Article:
In January 2004, twin NASA rovers named Spirit and Opportunity touched down on opposite sides of Mars, kicking off a new era of interplanetary robotic exploration.

They arrived in dramatic fashion three weeks apart, each nestled in a cluster of airbags that bounced along the surface around 30 times before coming to a stop and deflating. The golf cart-size rovers’ mission: to look for evidence that water once flowed on the Red Planet’s surface.

Their findings would rewrite science textbooks, including Opportunity’s discovery soon after landing of the famous “blueberries” – spherical pebbles of the mineral hematite that had formed in acidic water.

Several years into the mission, Spirit, undaunted but now dragging a damaged wheel, uncovered signs of ancient hot springs that could have been ideal habitats for microbial life billions of years ago (if any ever existed on the Red Planet).

Scientists suspected Mars had long ago been radically different than the freezing desert it is today: orbital images had shown what looked like networks of water-carved channels. But before Spirit and Opportunity, there was no proof that liquid water had formed those features.

“Our twin rovers were the first to prove a wet, early Mars once existed,” says former project scientist Matt Golombek of NASA’s Jet Propulsion Laboratory, which managed the Mars Exploration Rover mission. “They paved the way for learning even more about the Red Planet’s past with larger rovers like Curiosity and Perseverance.”


An enduring legacy

Thanks in part to the science collected by Spirit and Opportunity, NASA approved development of the SUV-size Curiosity rover to investigate whether the chemical ingredients that support life were present billions of years ago on what was once a watery world. (The rover found soon after its 2012 landing that they were.)

Perseverance, which arrived at the Red Planet in 2021, is building on Curiosity’s success by collecting rock cores that could be brought to Earth to check for signs of ancient microbial life through the Mars Sample Return campaign, a joint effort by NASA and ESA (European Space Agency).

While working on Spirit and Opportunity, engineers developed practices for exploring the surface that continue today, including the use of specialized software and 3D goggles to better navigate the Martian environment.

And, after honing years of expertise during the twin rovers’ travels over Mars’ rocky, sandy surface, engineers are able to plan safer, longer drives, and to quickly put together the far more complex daily plans required to operate Curiosity and Perseverance.

Using footage filmed at JPL when Spirit touched down on 3 January 2004, as well an animation depicting the rover’s arrival at the Red Planet, this video celebrates the 20th anniversary of Mars Exploration Rover Project landings. Spirit’s twin Opportunity arrived at Mars three weeks later. Credit: NASA/JPL-Caltech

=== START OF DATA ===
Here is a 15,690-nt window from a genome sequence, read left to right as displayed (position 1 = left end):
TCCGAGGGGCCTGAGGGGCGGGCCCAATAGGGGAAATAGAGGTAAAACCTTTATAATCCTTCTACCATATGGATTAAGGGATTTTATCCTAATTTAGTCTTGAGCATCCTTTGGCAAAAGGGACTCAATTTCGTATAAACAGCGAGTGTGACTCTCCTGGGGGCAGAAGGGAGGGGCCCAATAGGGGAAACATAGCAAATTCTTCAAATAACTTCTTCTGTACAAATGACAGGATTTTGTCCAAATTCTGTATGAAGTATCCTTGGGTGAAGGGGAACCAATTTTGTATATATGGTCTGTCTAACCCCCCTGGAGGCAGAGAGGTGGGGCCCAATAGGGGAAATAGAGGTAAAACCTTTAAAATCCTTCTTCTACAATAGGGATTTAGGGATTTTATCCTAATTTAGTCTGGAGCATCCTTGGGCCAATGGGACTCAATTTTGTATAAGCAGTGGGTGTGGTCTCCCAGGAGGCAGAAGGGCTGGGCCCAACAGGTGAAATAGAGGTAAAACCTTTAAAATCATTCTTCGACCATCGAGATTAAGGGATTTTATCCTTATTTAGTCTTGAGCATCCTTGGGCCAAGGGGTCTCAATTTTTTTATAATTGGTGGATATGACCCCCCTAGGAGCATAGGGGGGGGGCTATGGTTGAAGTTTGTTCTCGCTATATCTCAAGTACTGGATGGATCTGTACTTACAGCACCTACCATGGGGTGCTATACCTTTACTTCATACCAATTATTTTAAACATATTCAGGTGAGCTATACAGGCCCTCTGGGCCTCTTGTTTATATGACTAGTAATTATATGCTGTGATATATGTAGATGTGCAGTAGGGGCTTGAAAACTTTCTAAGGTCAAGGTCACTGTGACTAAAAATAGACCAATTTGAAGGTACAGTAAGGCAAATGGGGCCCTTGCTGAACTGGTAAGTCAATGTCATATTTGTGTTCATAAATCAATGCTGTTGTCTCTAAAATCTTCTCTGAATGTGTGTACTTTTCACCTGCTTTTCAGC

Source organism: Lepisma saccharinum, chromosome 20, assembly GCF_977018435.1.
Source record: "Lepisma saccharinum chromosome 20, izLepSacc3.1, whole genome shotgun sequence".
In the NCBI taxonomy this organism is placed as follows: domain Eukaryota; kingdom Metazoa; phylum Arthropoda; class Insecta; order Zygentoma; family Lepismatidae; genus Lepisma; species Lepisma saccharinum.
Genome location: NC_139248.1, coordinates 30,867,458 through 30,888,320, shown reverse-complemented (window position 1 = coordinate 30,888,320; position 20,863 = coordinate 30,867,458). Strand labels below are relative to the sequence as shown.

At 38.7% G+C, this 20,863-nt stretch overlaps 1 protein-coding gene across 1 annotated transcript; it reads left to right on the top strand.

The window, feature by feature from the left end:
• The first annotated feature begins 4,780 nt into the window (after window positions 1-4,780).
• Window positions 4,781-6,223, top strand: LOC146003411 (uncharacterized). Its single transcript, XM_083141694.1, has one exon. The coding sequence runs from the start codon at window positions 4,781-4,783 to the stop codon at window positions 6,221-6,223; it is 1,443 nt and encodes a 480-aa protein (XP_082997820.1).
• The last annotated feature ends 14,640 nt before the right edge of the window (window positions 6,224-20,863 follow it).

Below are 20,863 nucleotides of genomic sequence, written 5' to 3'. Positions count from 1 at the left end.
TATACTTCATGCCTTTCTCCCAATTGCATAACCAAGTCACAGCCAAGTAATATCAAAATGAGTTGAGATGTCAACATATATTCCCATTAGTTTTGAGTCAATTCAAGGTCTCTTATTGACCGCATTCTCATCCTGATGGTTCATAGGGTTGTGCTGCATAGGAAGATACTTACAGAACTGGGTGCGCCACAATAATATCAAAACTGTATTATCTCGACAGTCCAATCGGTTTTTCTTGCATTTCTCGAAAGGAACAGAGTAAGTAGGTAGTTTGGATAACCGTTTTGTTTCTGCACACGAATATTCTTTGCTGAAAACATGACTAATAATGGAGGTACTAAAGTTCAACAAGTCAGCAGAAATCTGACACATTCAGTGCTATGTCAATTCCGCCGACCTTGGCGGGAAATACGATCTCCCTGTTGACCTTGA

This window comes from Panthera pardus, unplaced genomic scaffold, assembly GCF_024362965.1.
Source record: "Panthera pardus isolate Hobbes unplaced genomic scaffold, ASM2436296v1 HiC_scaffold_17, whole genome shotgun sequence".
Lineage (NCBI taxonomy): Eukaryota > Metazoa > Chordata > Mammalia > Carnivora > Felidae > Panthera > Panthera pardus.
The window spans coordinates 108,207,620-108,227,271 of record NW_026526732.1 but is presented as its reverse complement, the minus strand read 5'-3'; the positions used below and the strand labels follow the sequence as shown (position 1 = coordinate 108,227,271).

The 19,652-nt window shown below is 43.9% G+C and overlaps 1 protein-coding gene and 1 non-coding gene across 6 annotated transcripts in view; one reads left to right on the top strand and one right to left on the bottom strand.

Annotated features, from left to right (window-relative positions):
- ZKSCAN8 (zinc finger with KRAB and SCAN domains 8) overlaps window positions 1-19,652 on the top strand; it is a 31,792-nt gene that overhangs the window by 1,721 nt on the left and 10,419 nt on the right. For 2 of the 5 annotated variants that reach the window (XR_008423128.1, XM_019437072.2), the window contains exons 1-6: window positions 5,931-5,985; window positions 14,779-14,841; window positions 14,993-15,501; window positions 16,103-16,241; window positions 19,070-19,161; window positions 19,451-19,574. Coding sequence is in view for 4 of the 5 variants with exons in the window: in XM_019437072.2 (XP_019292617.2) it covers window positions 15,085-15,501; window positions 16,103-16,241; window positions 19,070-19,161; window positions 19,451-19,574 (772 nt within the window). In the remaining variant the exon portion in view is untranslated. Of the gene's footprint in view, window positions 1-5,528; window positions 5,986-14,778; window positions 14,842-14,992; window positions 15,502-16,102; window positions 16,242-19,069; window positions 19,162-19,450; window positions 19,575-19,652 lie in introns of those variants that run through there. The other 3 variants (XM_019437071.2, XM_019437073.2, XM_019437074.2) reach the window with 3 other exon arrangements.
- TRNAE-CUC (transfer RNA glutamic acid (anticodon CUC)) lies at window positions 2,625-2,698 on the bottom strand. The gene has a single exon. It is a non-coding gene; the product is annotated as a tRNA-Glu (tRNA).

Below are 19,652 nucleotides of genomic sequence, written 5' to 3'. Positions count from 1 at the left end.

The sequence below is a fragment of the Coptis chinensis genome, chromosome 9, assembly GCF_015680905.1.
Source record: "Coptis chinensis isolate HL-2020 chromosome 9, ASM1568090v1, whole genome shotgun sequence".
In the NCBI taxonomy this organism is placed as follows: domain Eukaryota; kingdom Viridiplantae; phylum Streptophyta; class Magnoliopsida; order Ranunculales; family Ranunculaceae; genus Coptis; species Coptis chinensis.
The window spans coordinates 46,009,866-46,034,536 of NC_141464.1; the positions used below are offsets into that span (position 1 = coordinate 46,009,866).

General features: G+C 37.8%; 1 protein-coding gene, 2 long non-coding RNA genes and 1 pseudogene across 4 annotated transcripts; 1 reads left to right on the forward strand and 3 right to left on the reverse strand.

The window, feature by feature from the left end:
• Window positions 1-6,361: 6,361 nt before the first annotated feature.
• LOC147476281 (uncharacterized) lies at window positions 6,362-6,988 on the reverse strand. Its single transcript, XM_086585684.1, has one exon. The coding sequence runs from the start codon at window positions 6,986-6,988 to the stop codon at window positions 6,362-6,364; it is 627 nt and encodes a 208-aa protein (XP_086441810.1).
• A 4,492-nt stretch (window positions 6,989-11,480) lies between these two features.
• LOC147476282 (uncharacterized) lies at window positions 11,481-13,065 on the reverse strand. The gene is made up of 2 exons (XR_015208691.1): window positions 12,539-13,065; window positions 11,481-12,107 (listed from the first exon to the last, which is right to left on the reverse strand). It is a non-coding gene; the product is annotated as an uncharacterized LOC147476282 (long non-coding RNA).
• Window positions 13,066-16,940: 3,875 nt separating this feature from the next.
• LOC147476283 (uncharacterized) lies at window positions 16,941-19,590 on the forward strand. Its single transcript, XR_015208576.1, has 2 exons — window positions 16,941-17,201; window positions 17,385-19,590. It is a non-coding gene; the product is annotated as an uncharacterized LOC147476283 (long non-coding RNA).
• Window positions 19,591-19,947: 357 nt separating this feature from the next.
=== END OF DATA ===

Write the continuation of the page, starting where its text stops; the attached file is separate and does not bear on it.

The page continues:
Science team members have also become more adept in their role as virtual field geologists, drawing on years of knowledge to select the best ways to investigate Martian terrain using the robotic “eyes” and tools carried by their roving partners.


Martian marathon

Designed to last just 90 days, Spirit landed on 3 January; Opportunity, on 24 January. The solar-powered Mars Exploration Rovers soldiered on for years – in the case of Opportunity, nearly 15 years, before succumbing to a planet-enveloping dust storm in 2018.

That durability surpassed the wildest dreams of scientists and engineers, who had only expected localised exploration over a distance of no more than one-third of a mile (600 metres).

Instead, through their long-lived robotic surrogates, the team got the chance to roam a wide variety of Martian terrains. Opportunity, the first rover to go a marathon-length distance on another planet, would ultimately cover nearly 45km in total – the farthest distance driven on another planet.

“This was a paradigm shift no one was expecting,” says former project manager John Callas of JPL. “The distance and time scale we covered were a leap in scope that is truly historic.”

The chance to see so much was critical for revealing that not only was Mars once a wetter world, but also that it supported many different kinds of watery environments – fresh water, hot springs, acidic and salty pools – at distinct points in its history.


Continuing inspiration

The roving twins would also inspire a new generation of scientists. One of those was Abigail Fraeman, who was a high school student invited to JPL on the night of Opportunity’s landing. She got to watch the excitement as the first signal returned, confirming Opportunity had safely landed.

She would go on to pursue a career as a Mars geologist, returning to JPL years later to help lead Opportunity’s science team. Now deputy project scientist for Curiosity, Fraeman calls many of the people she met on Opportunity’s landing night her close colleagues.

“The people who kept our twin rovers running for all those years are an extraordinary group, and it’s remarkable how many have made exploring Mars their career,” Fraeman says. “I feel so lucky I get to work with them every day while we continue to venture into places no human has ever seen in our attempt to answer some of the biggest questions.”


Featured picture: This artist’s concept depicts one of NASA’s Mars Exploration Rovers on the Red Planet. The twin rovers, Spirit and Opportunity, landed in 2004 and lasted years beyond their expected 90-day mission.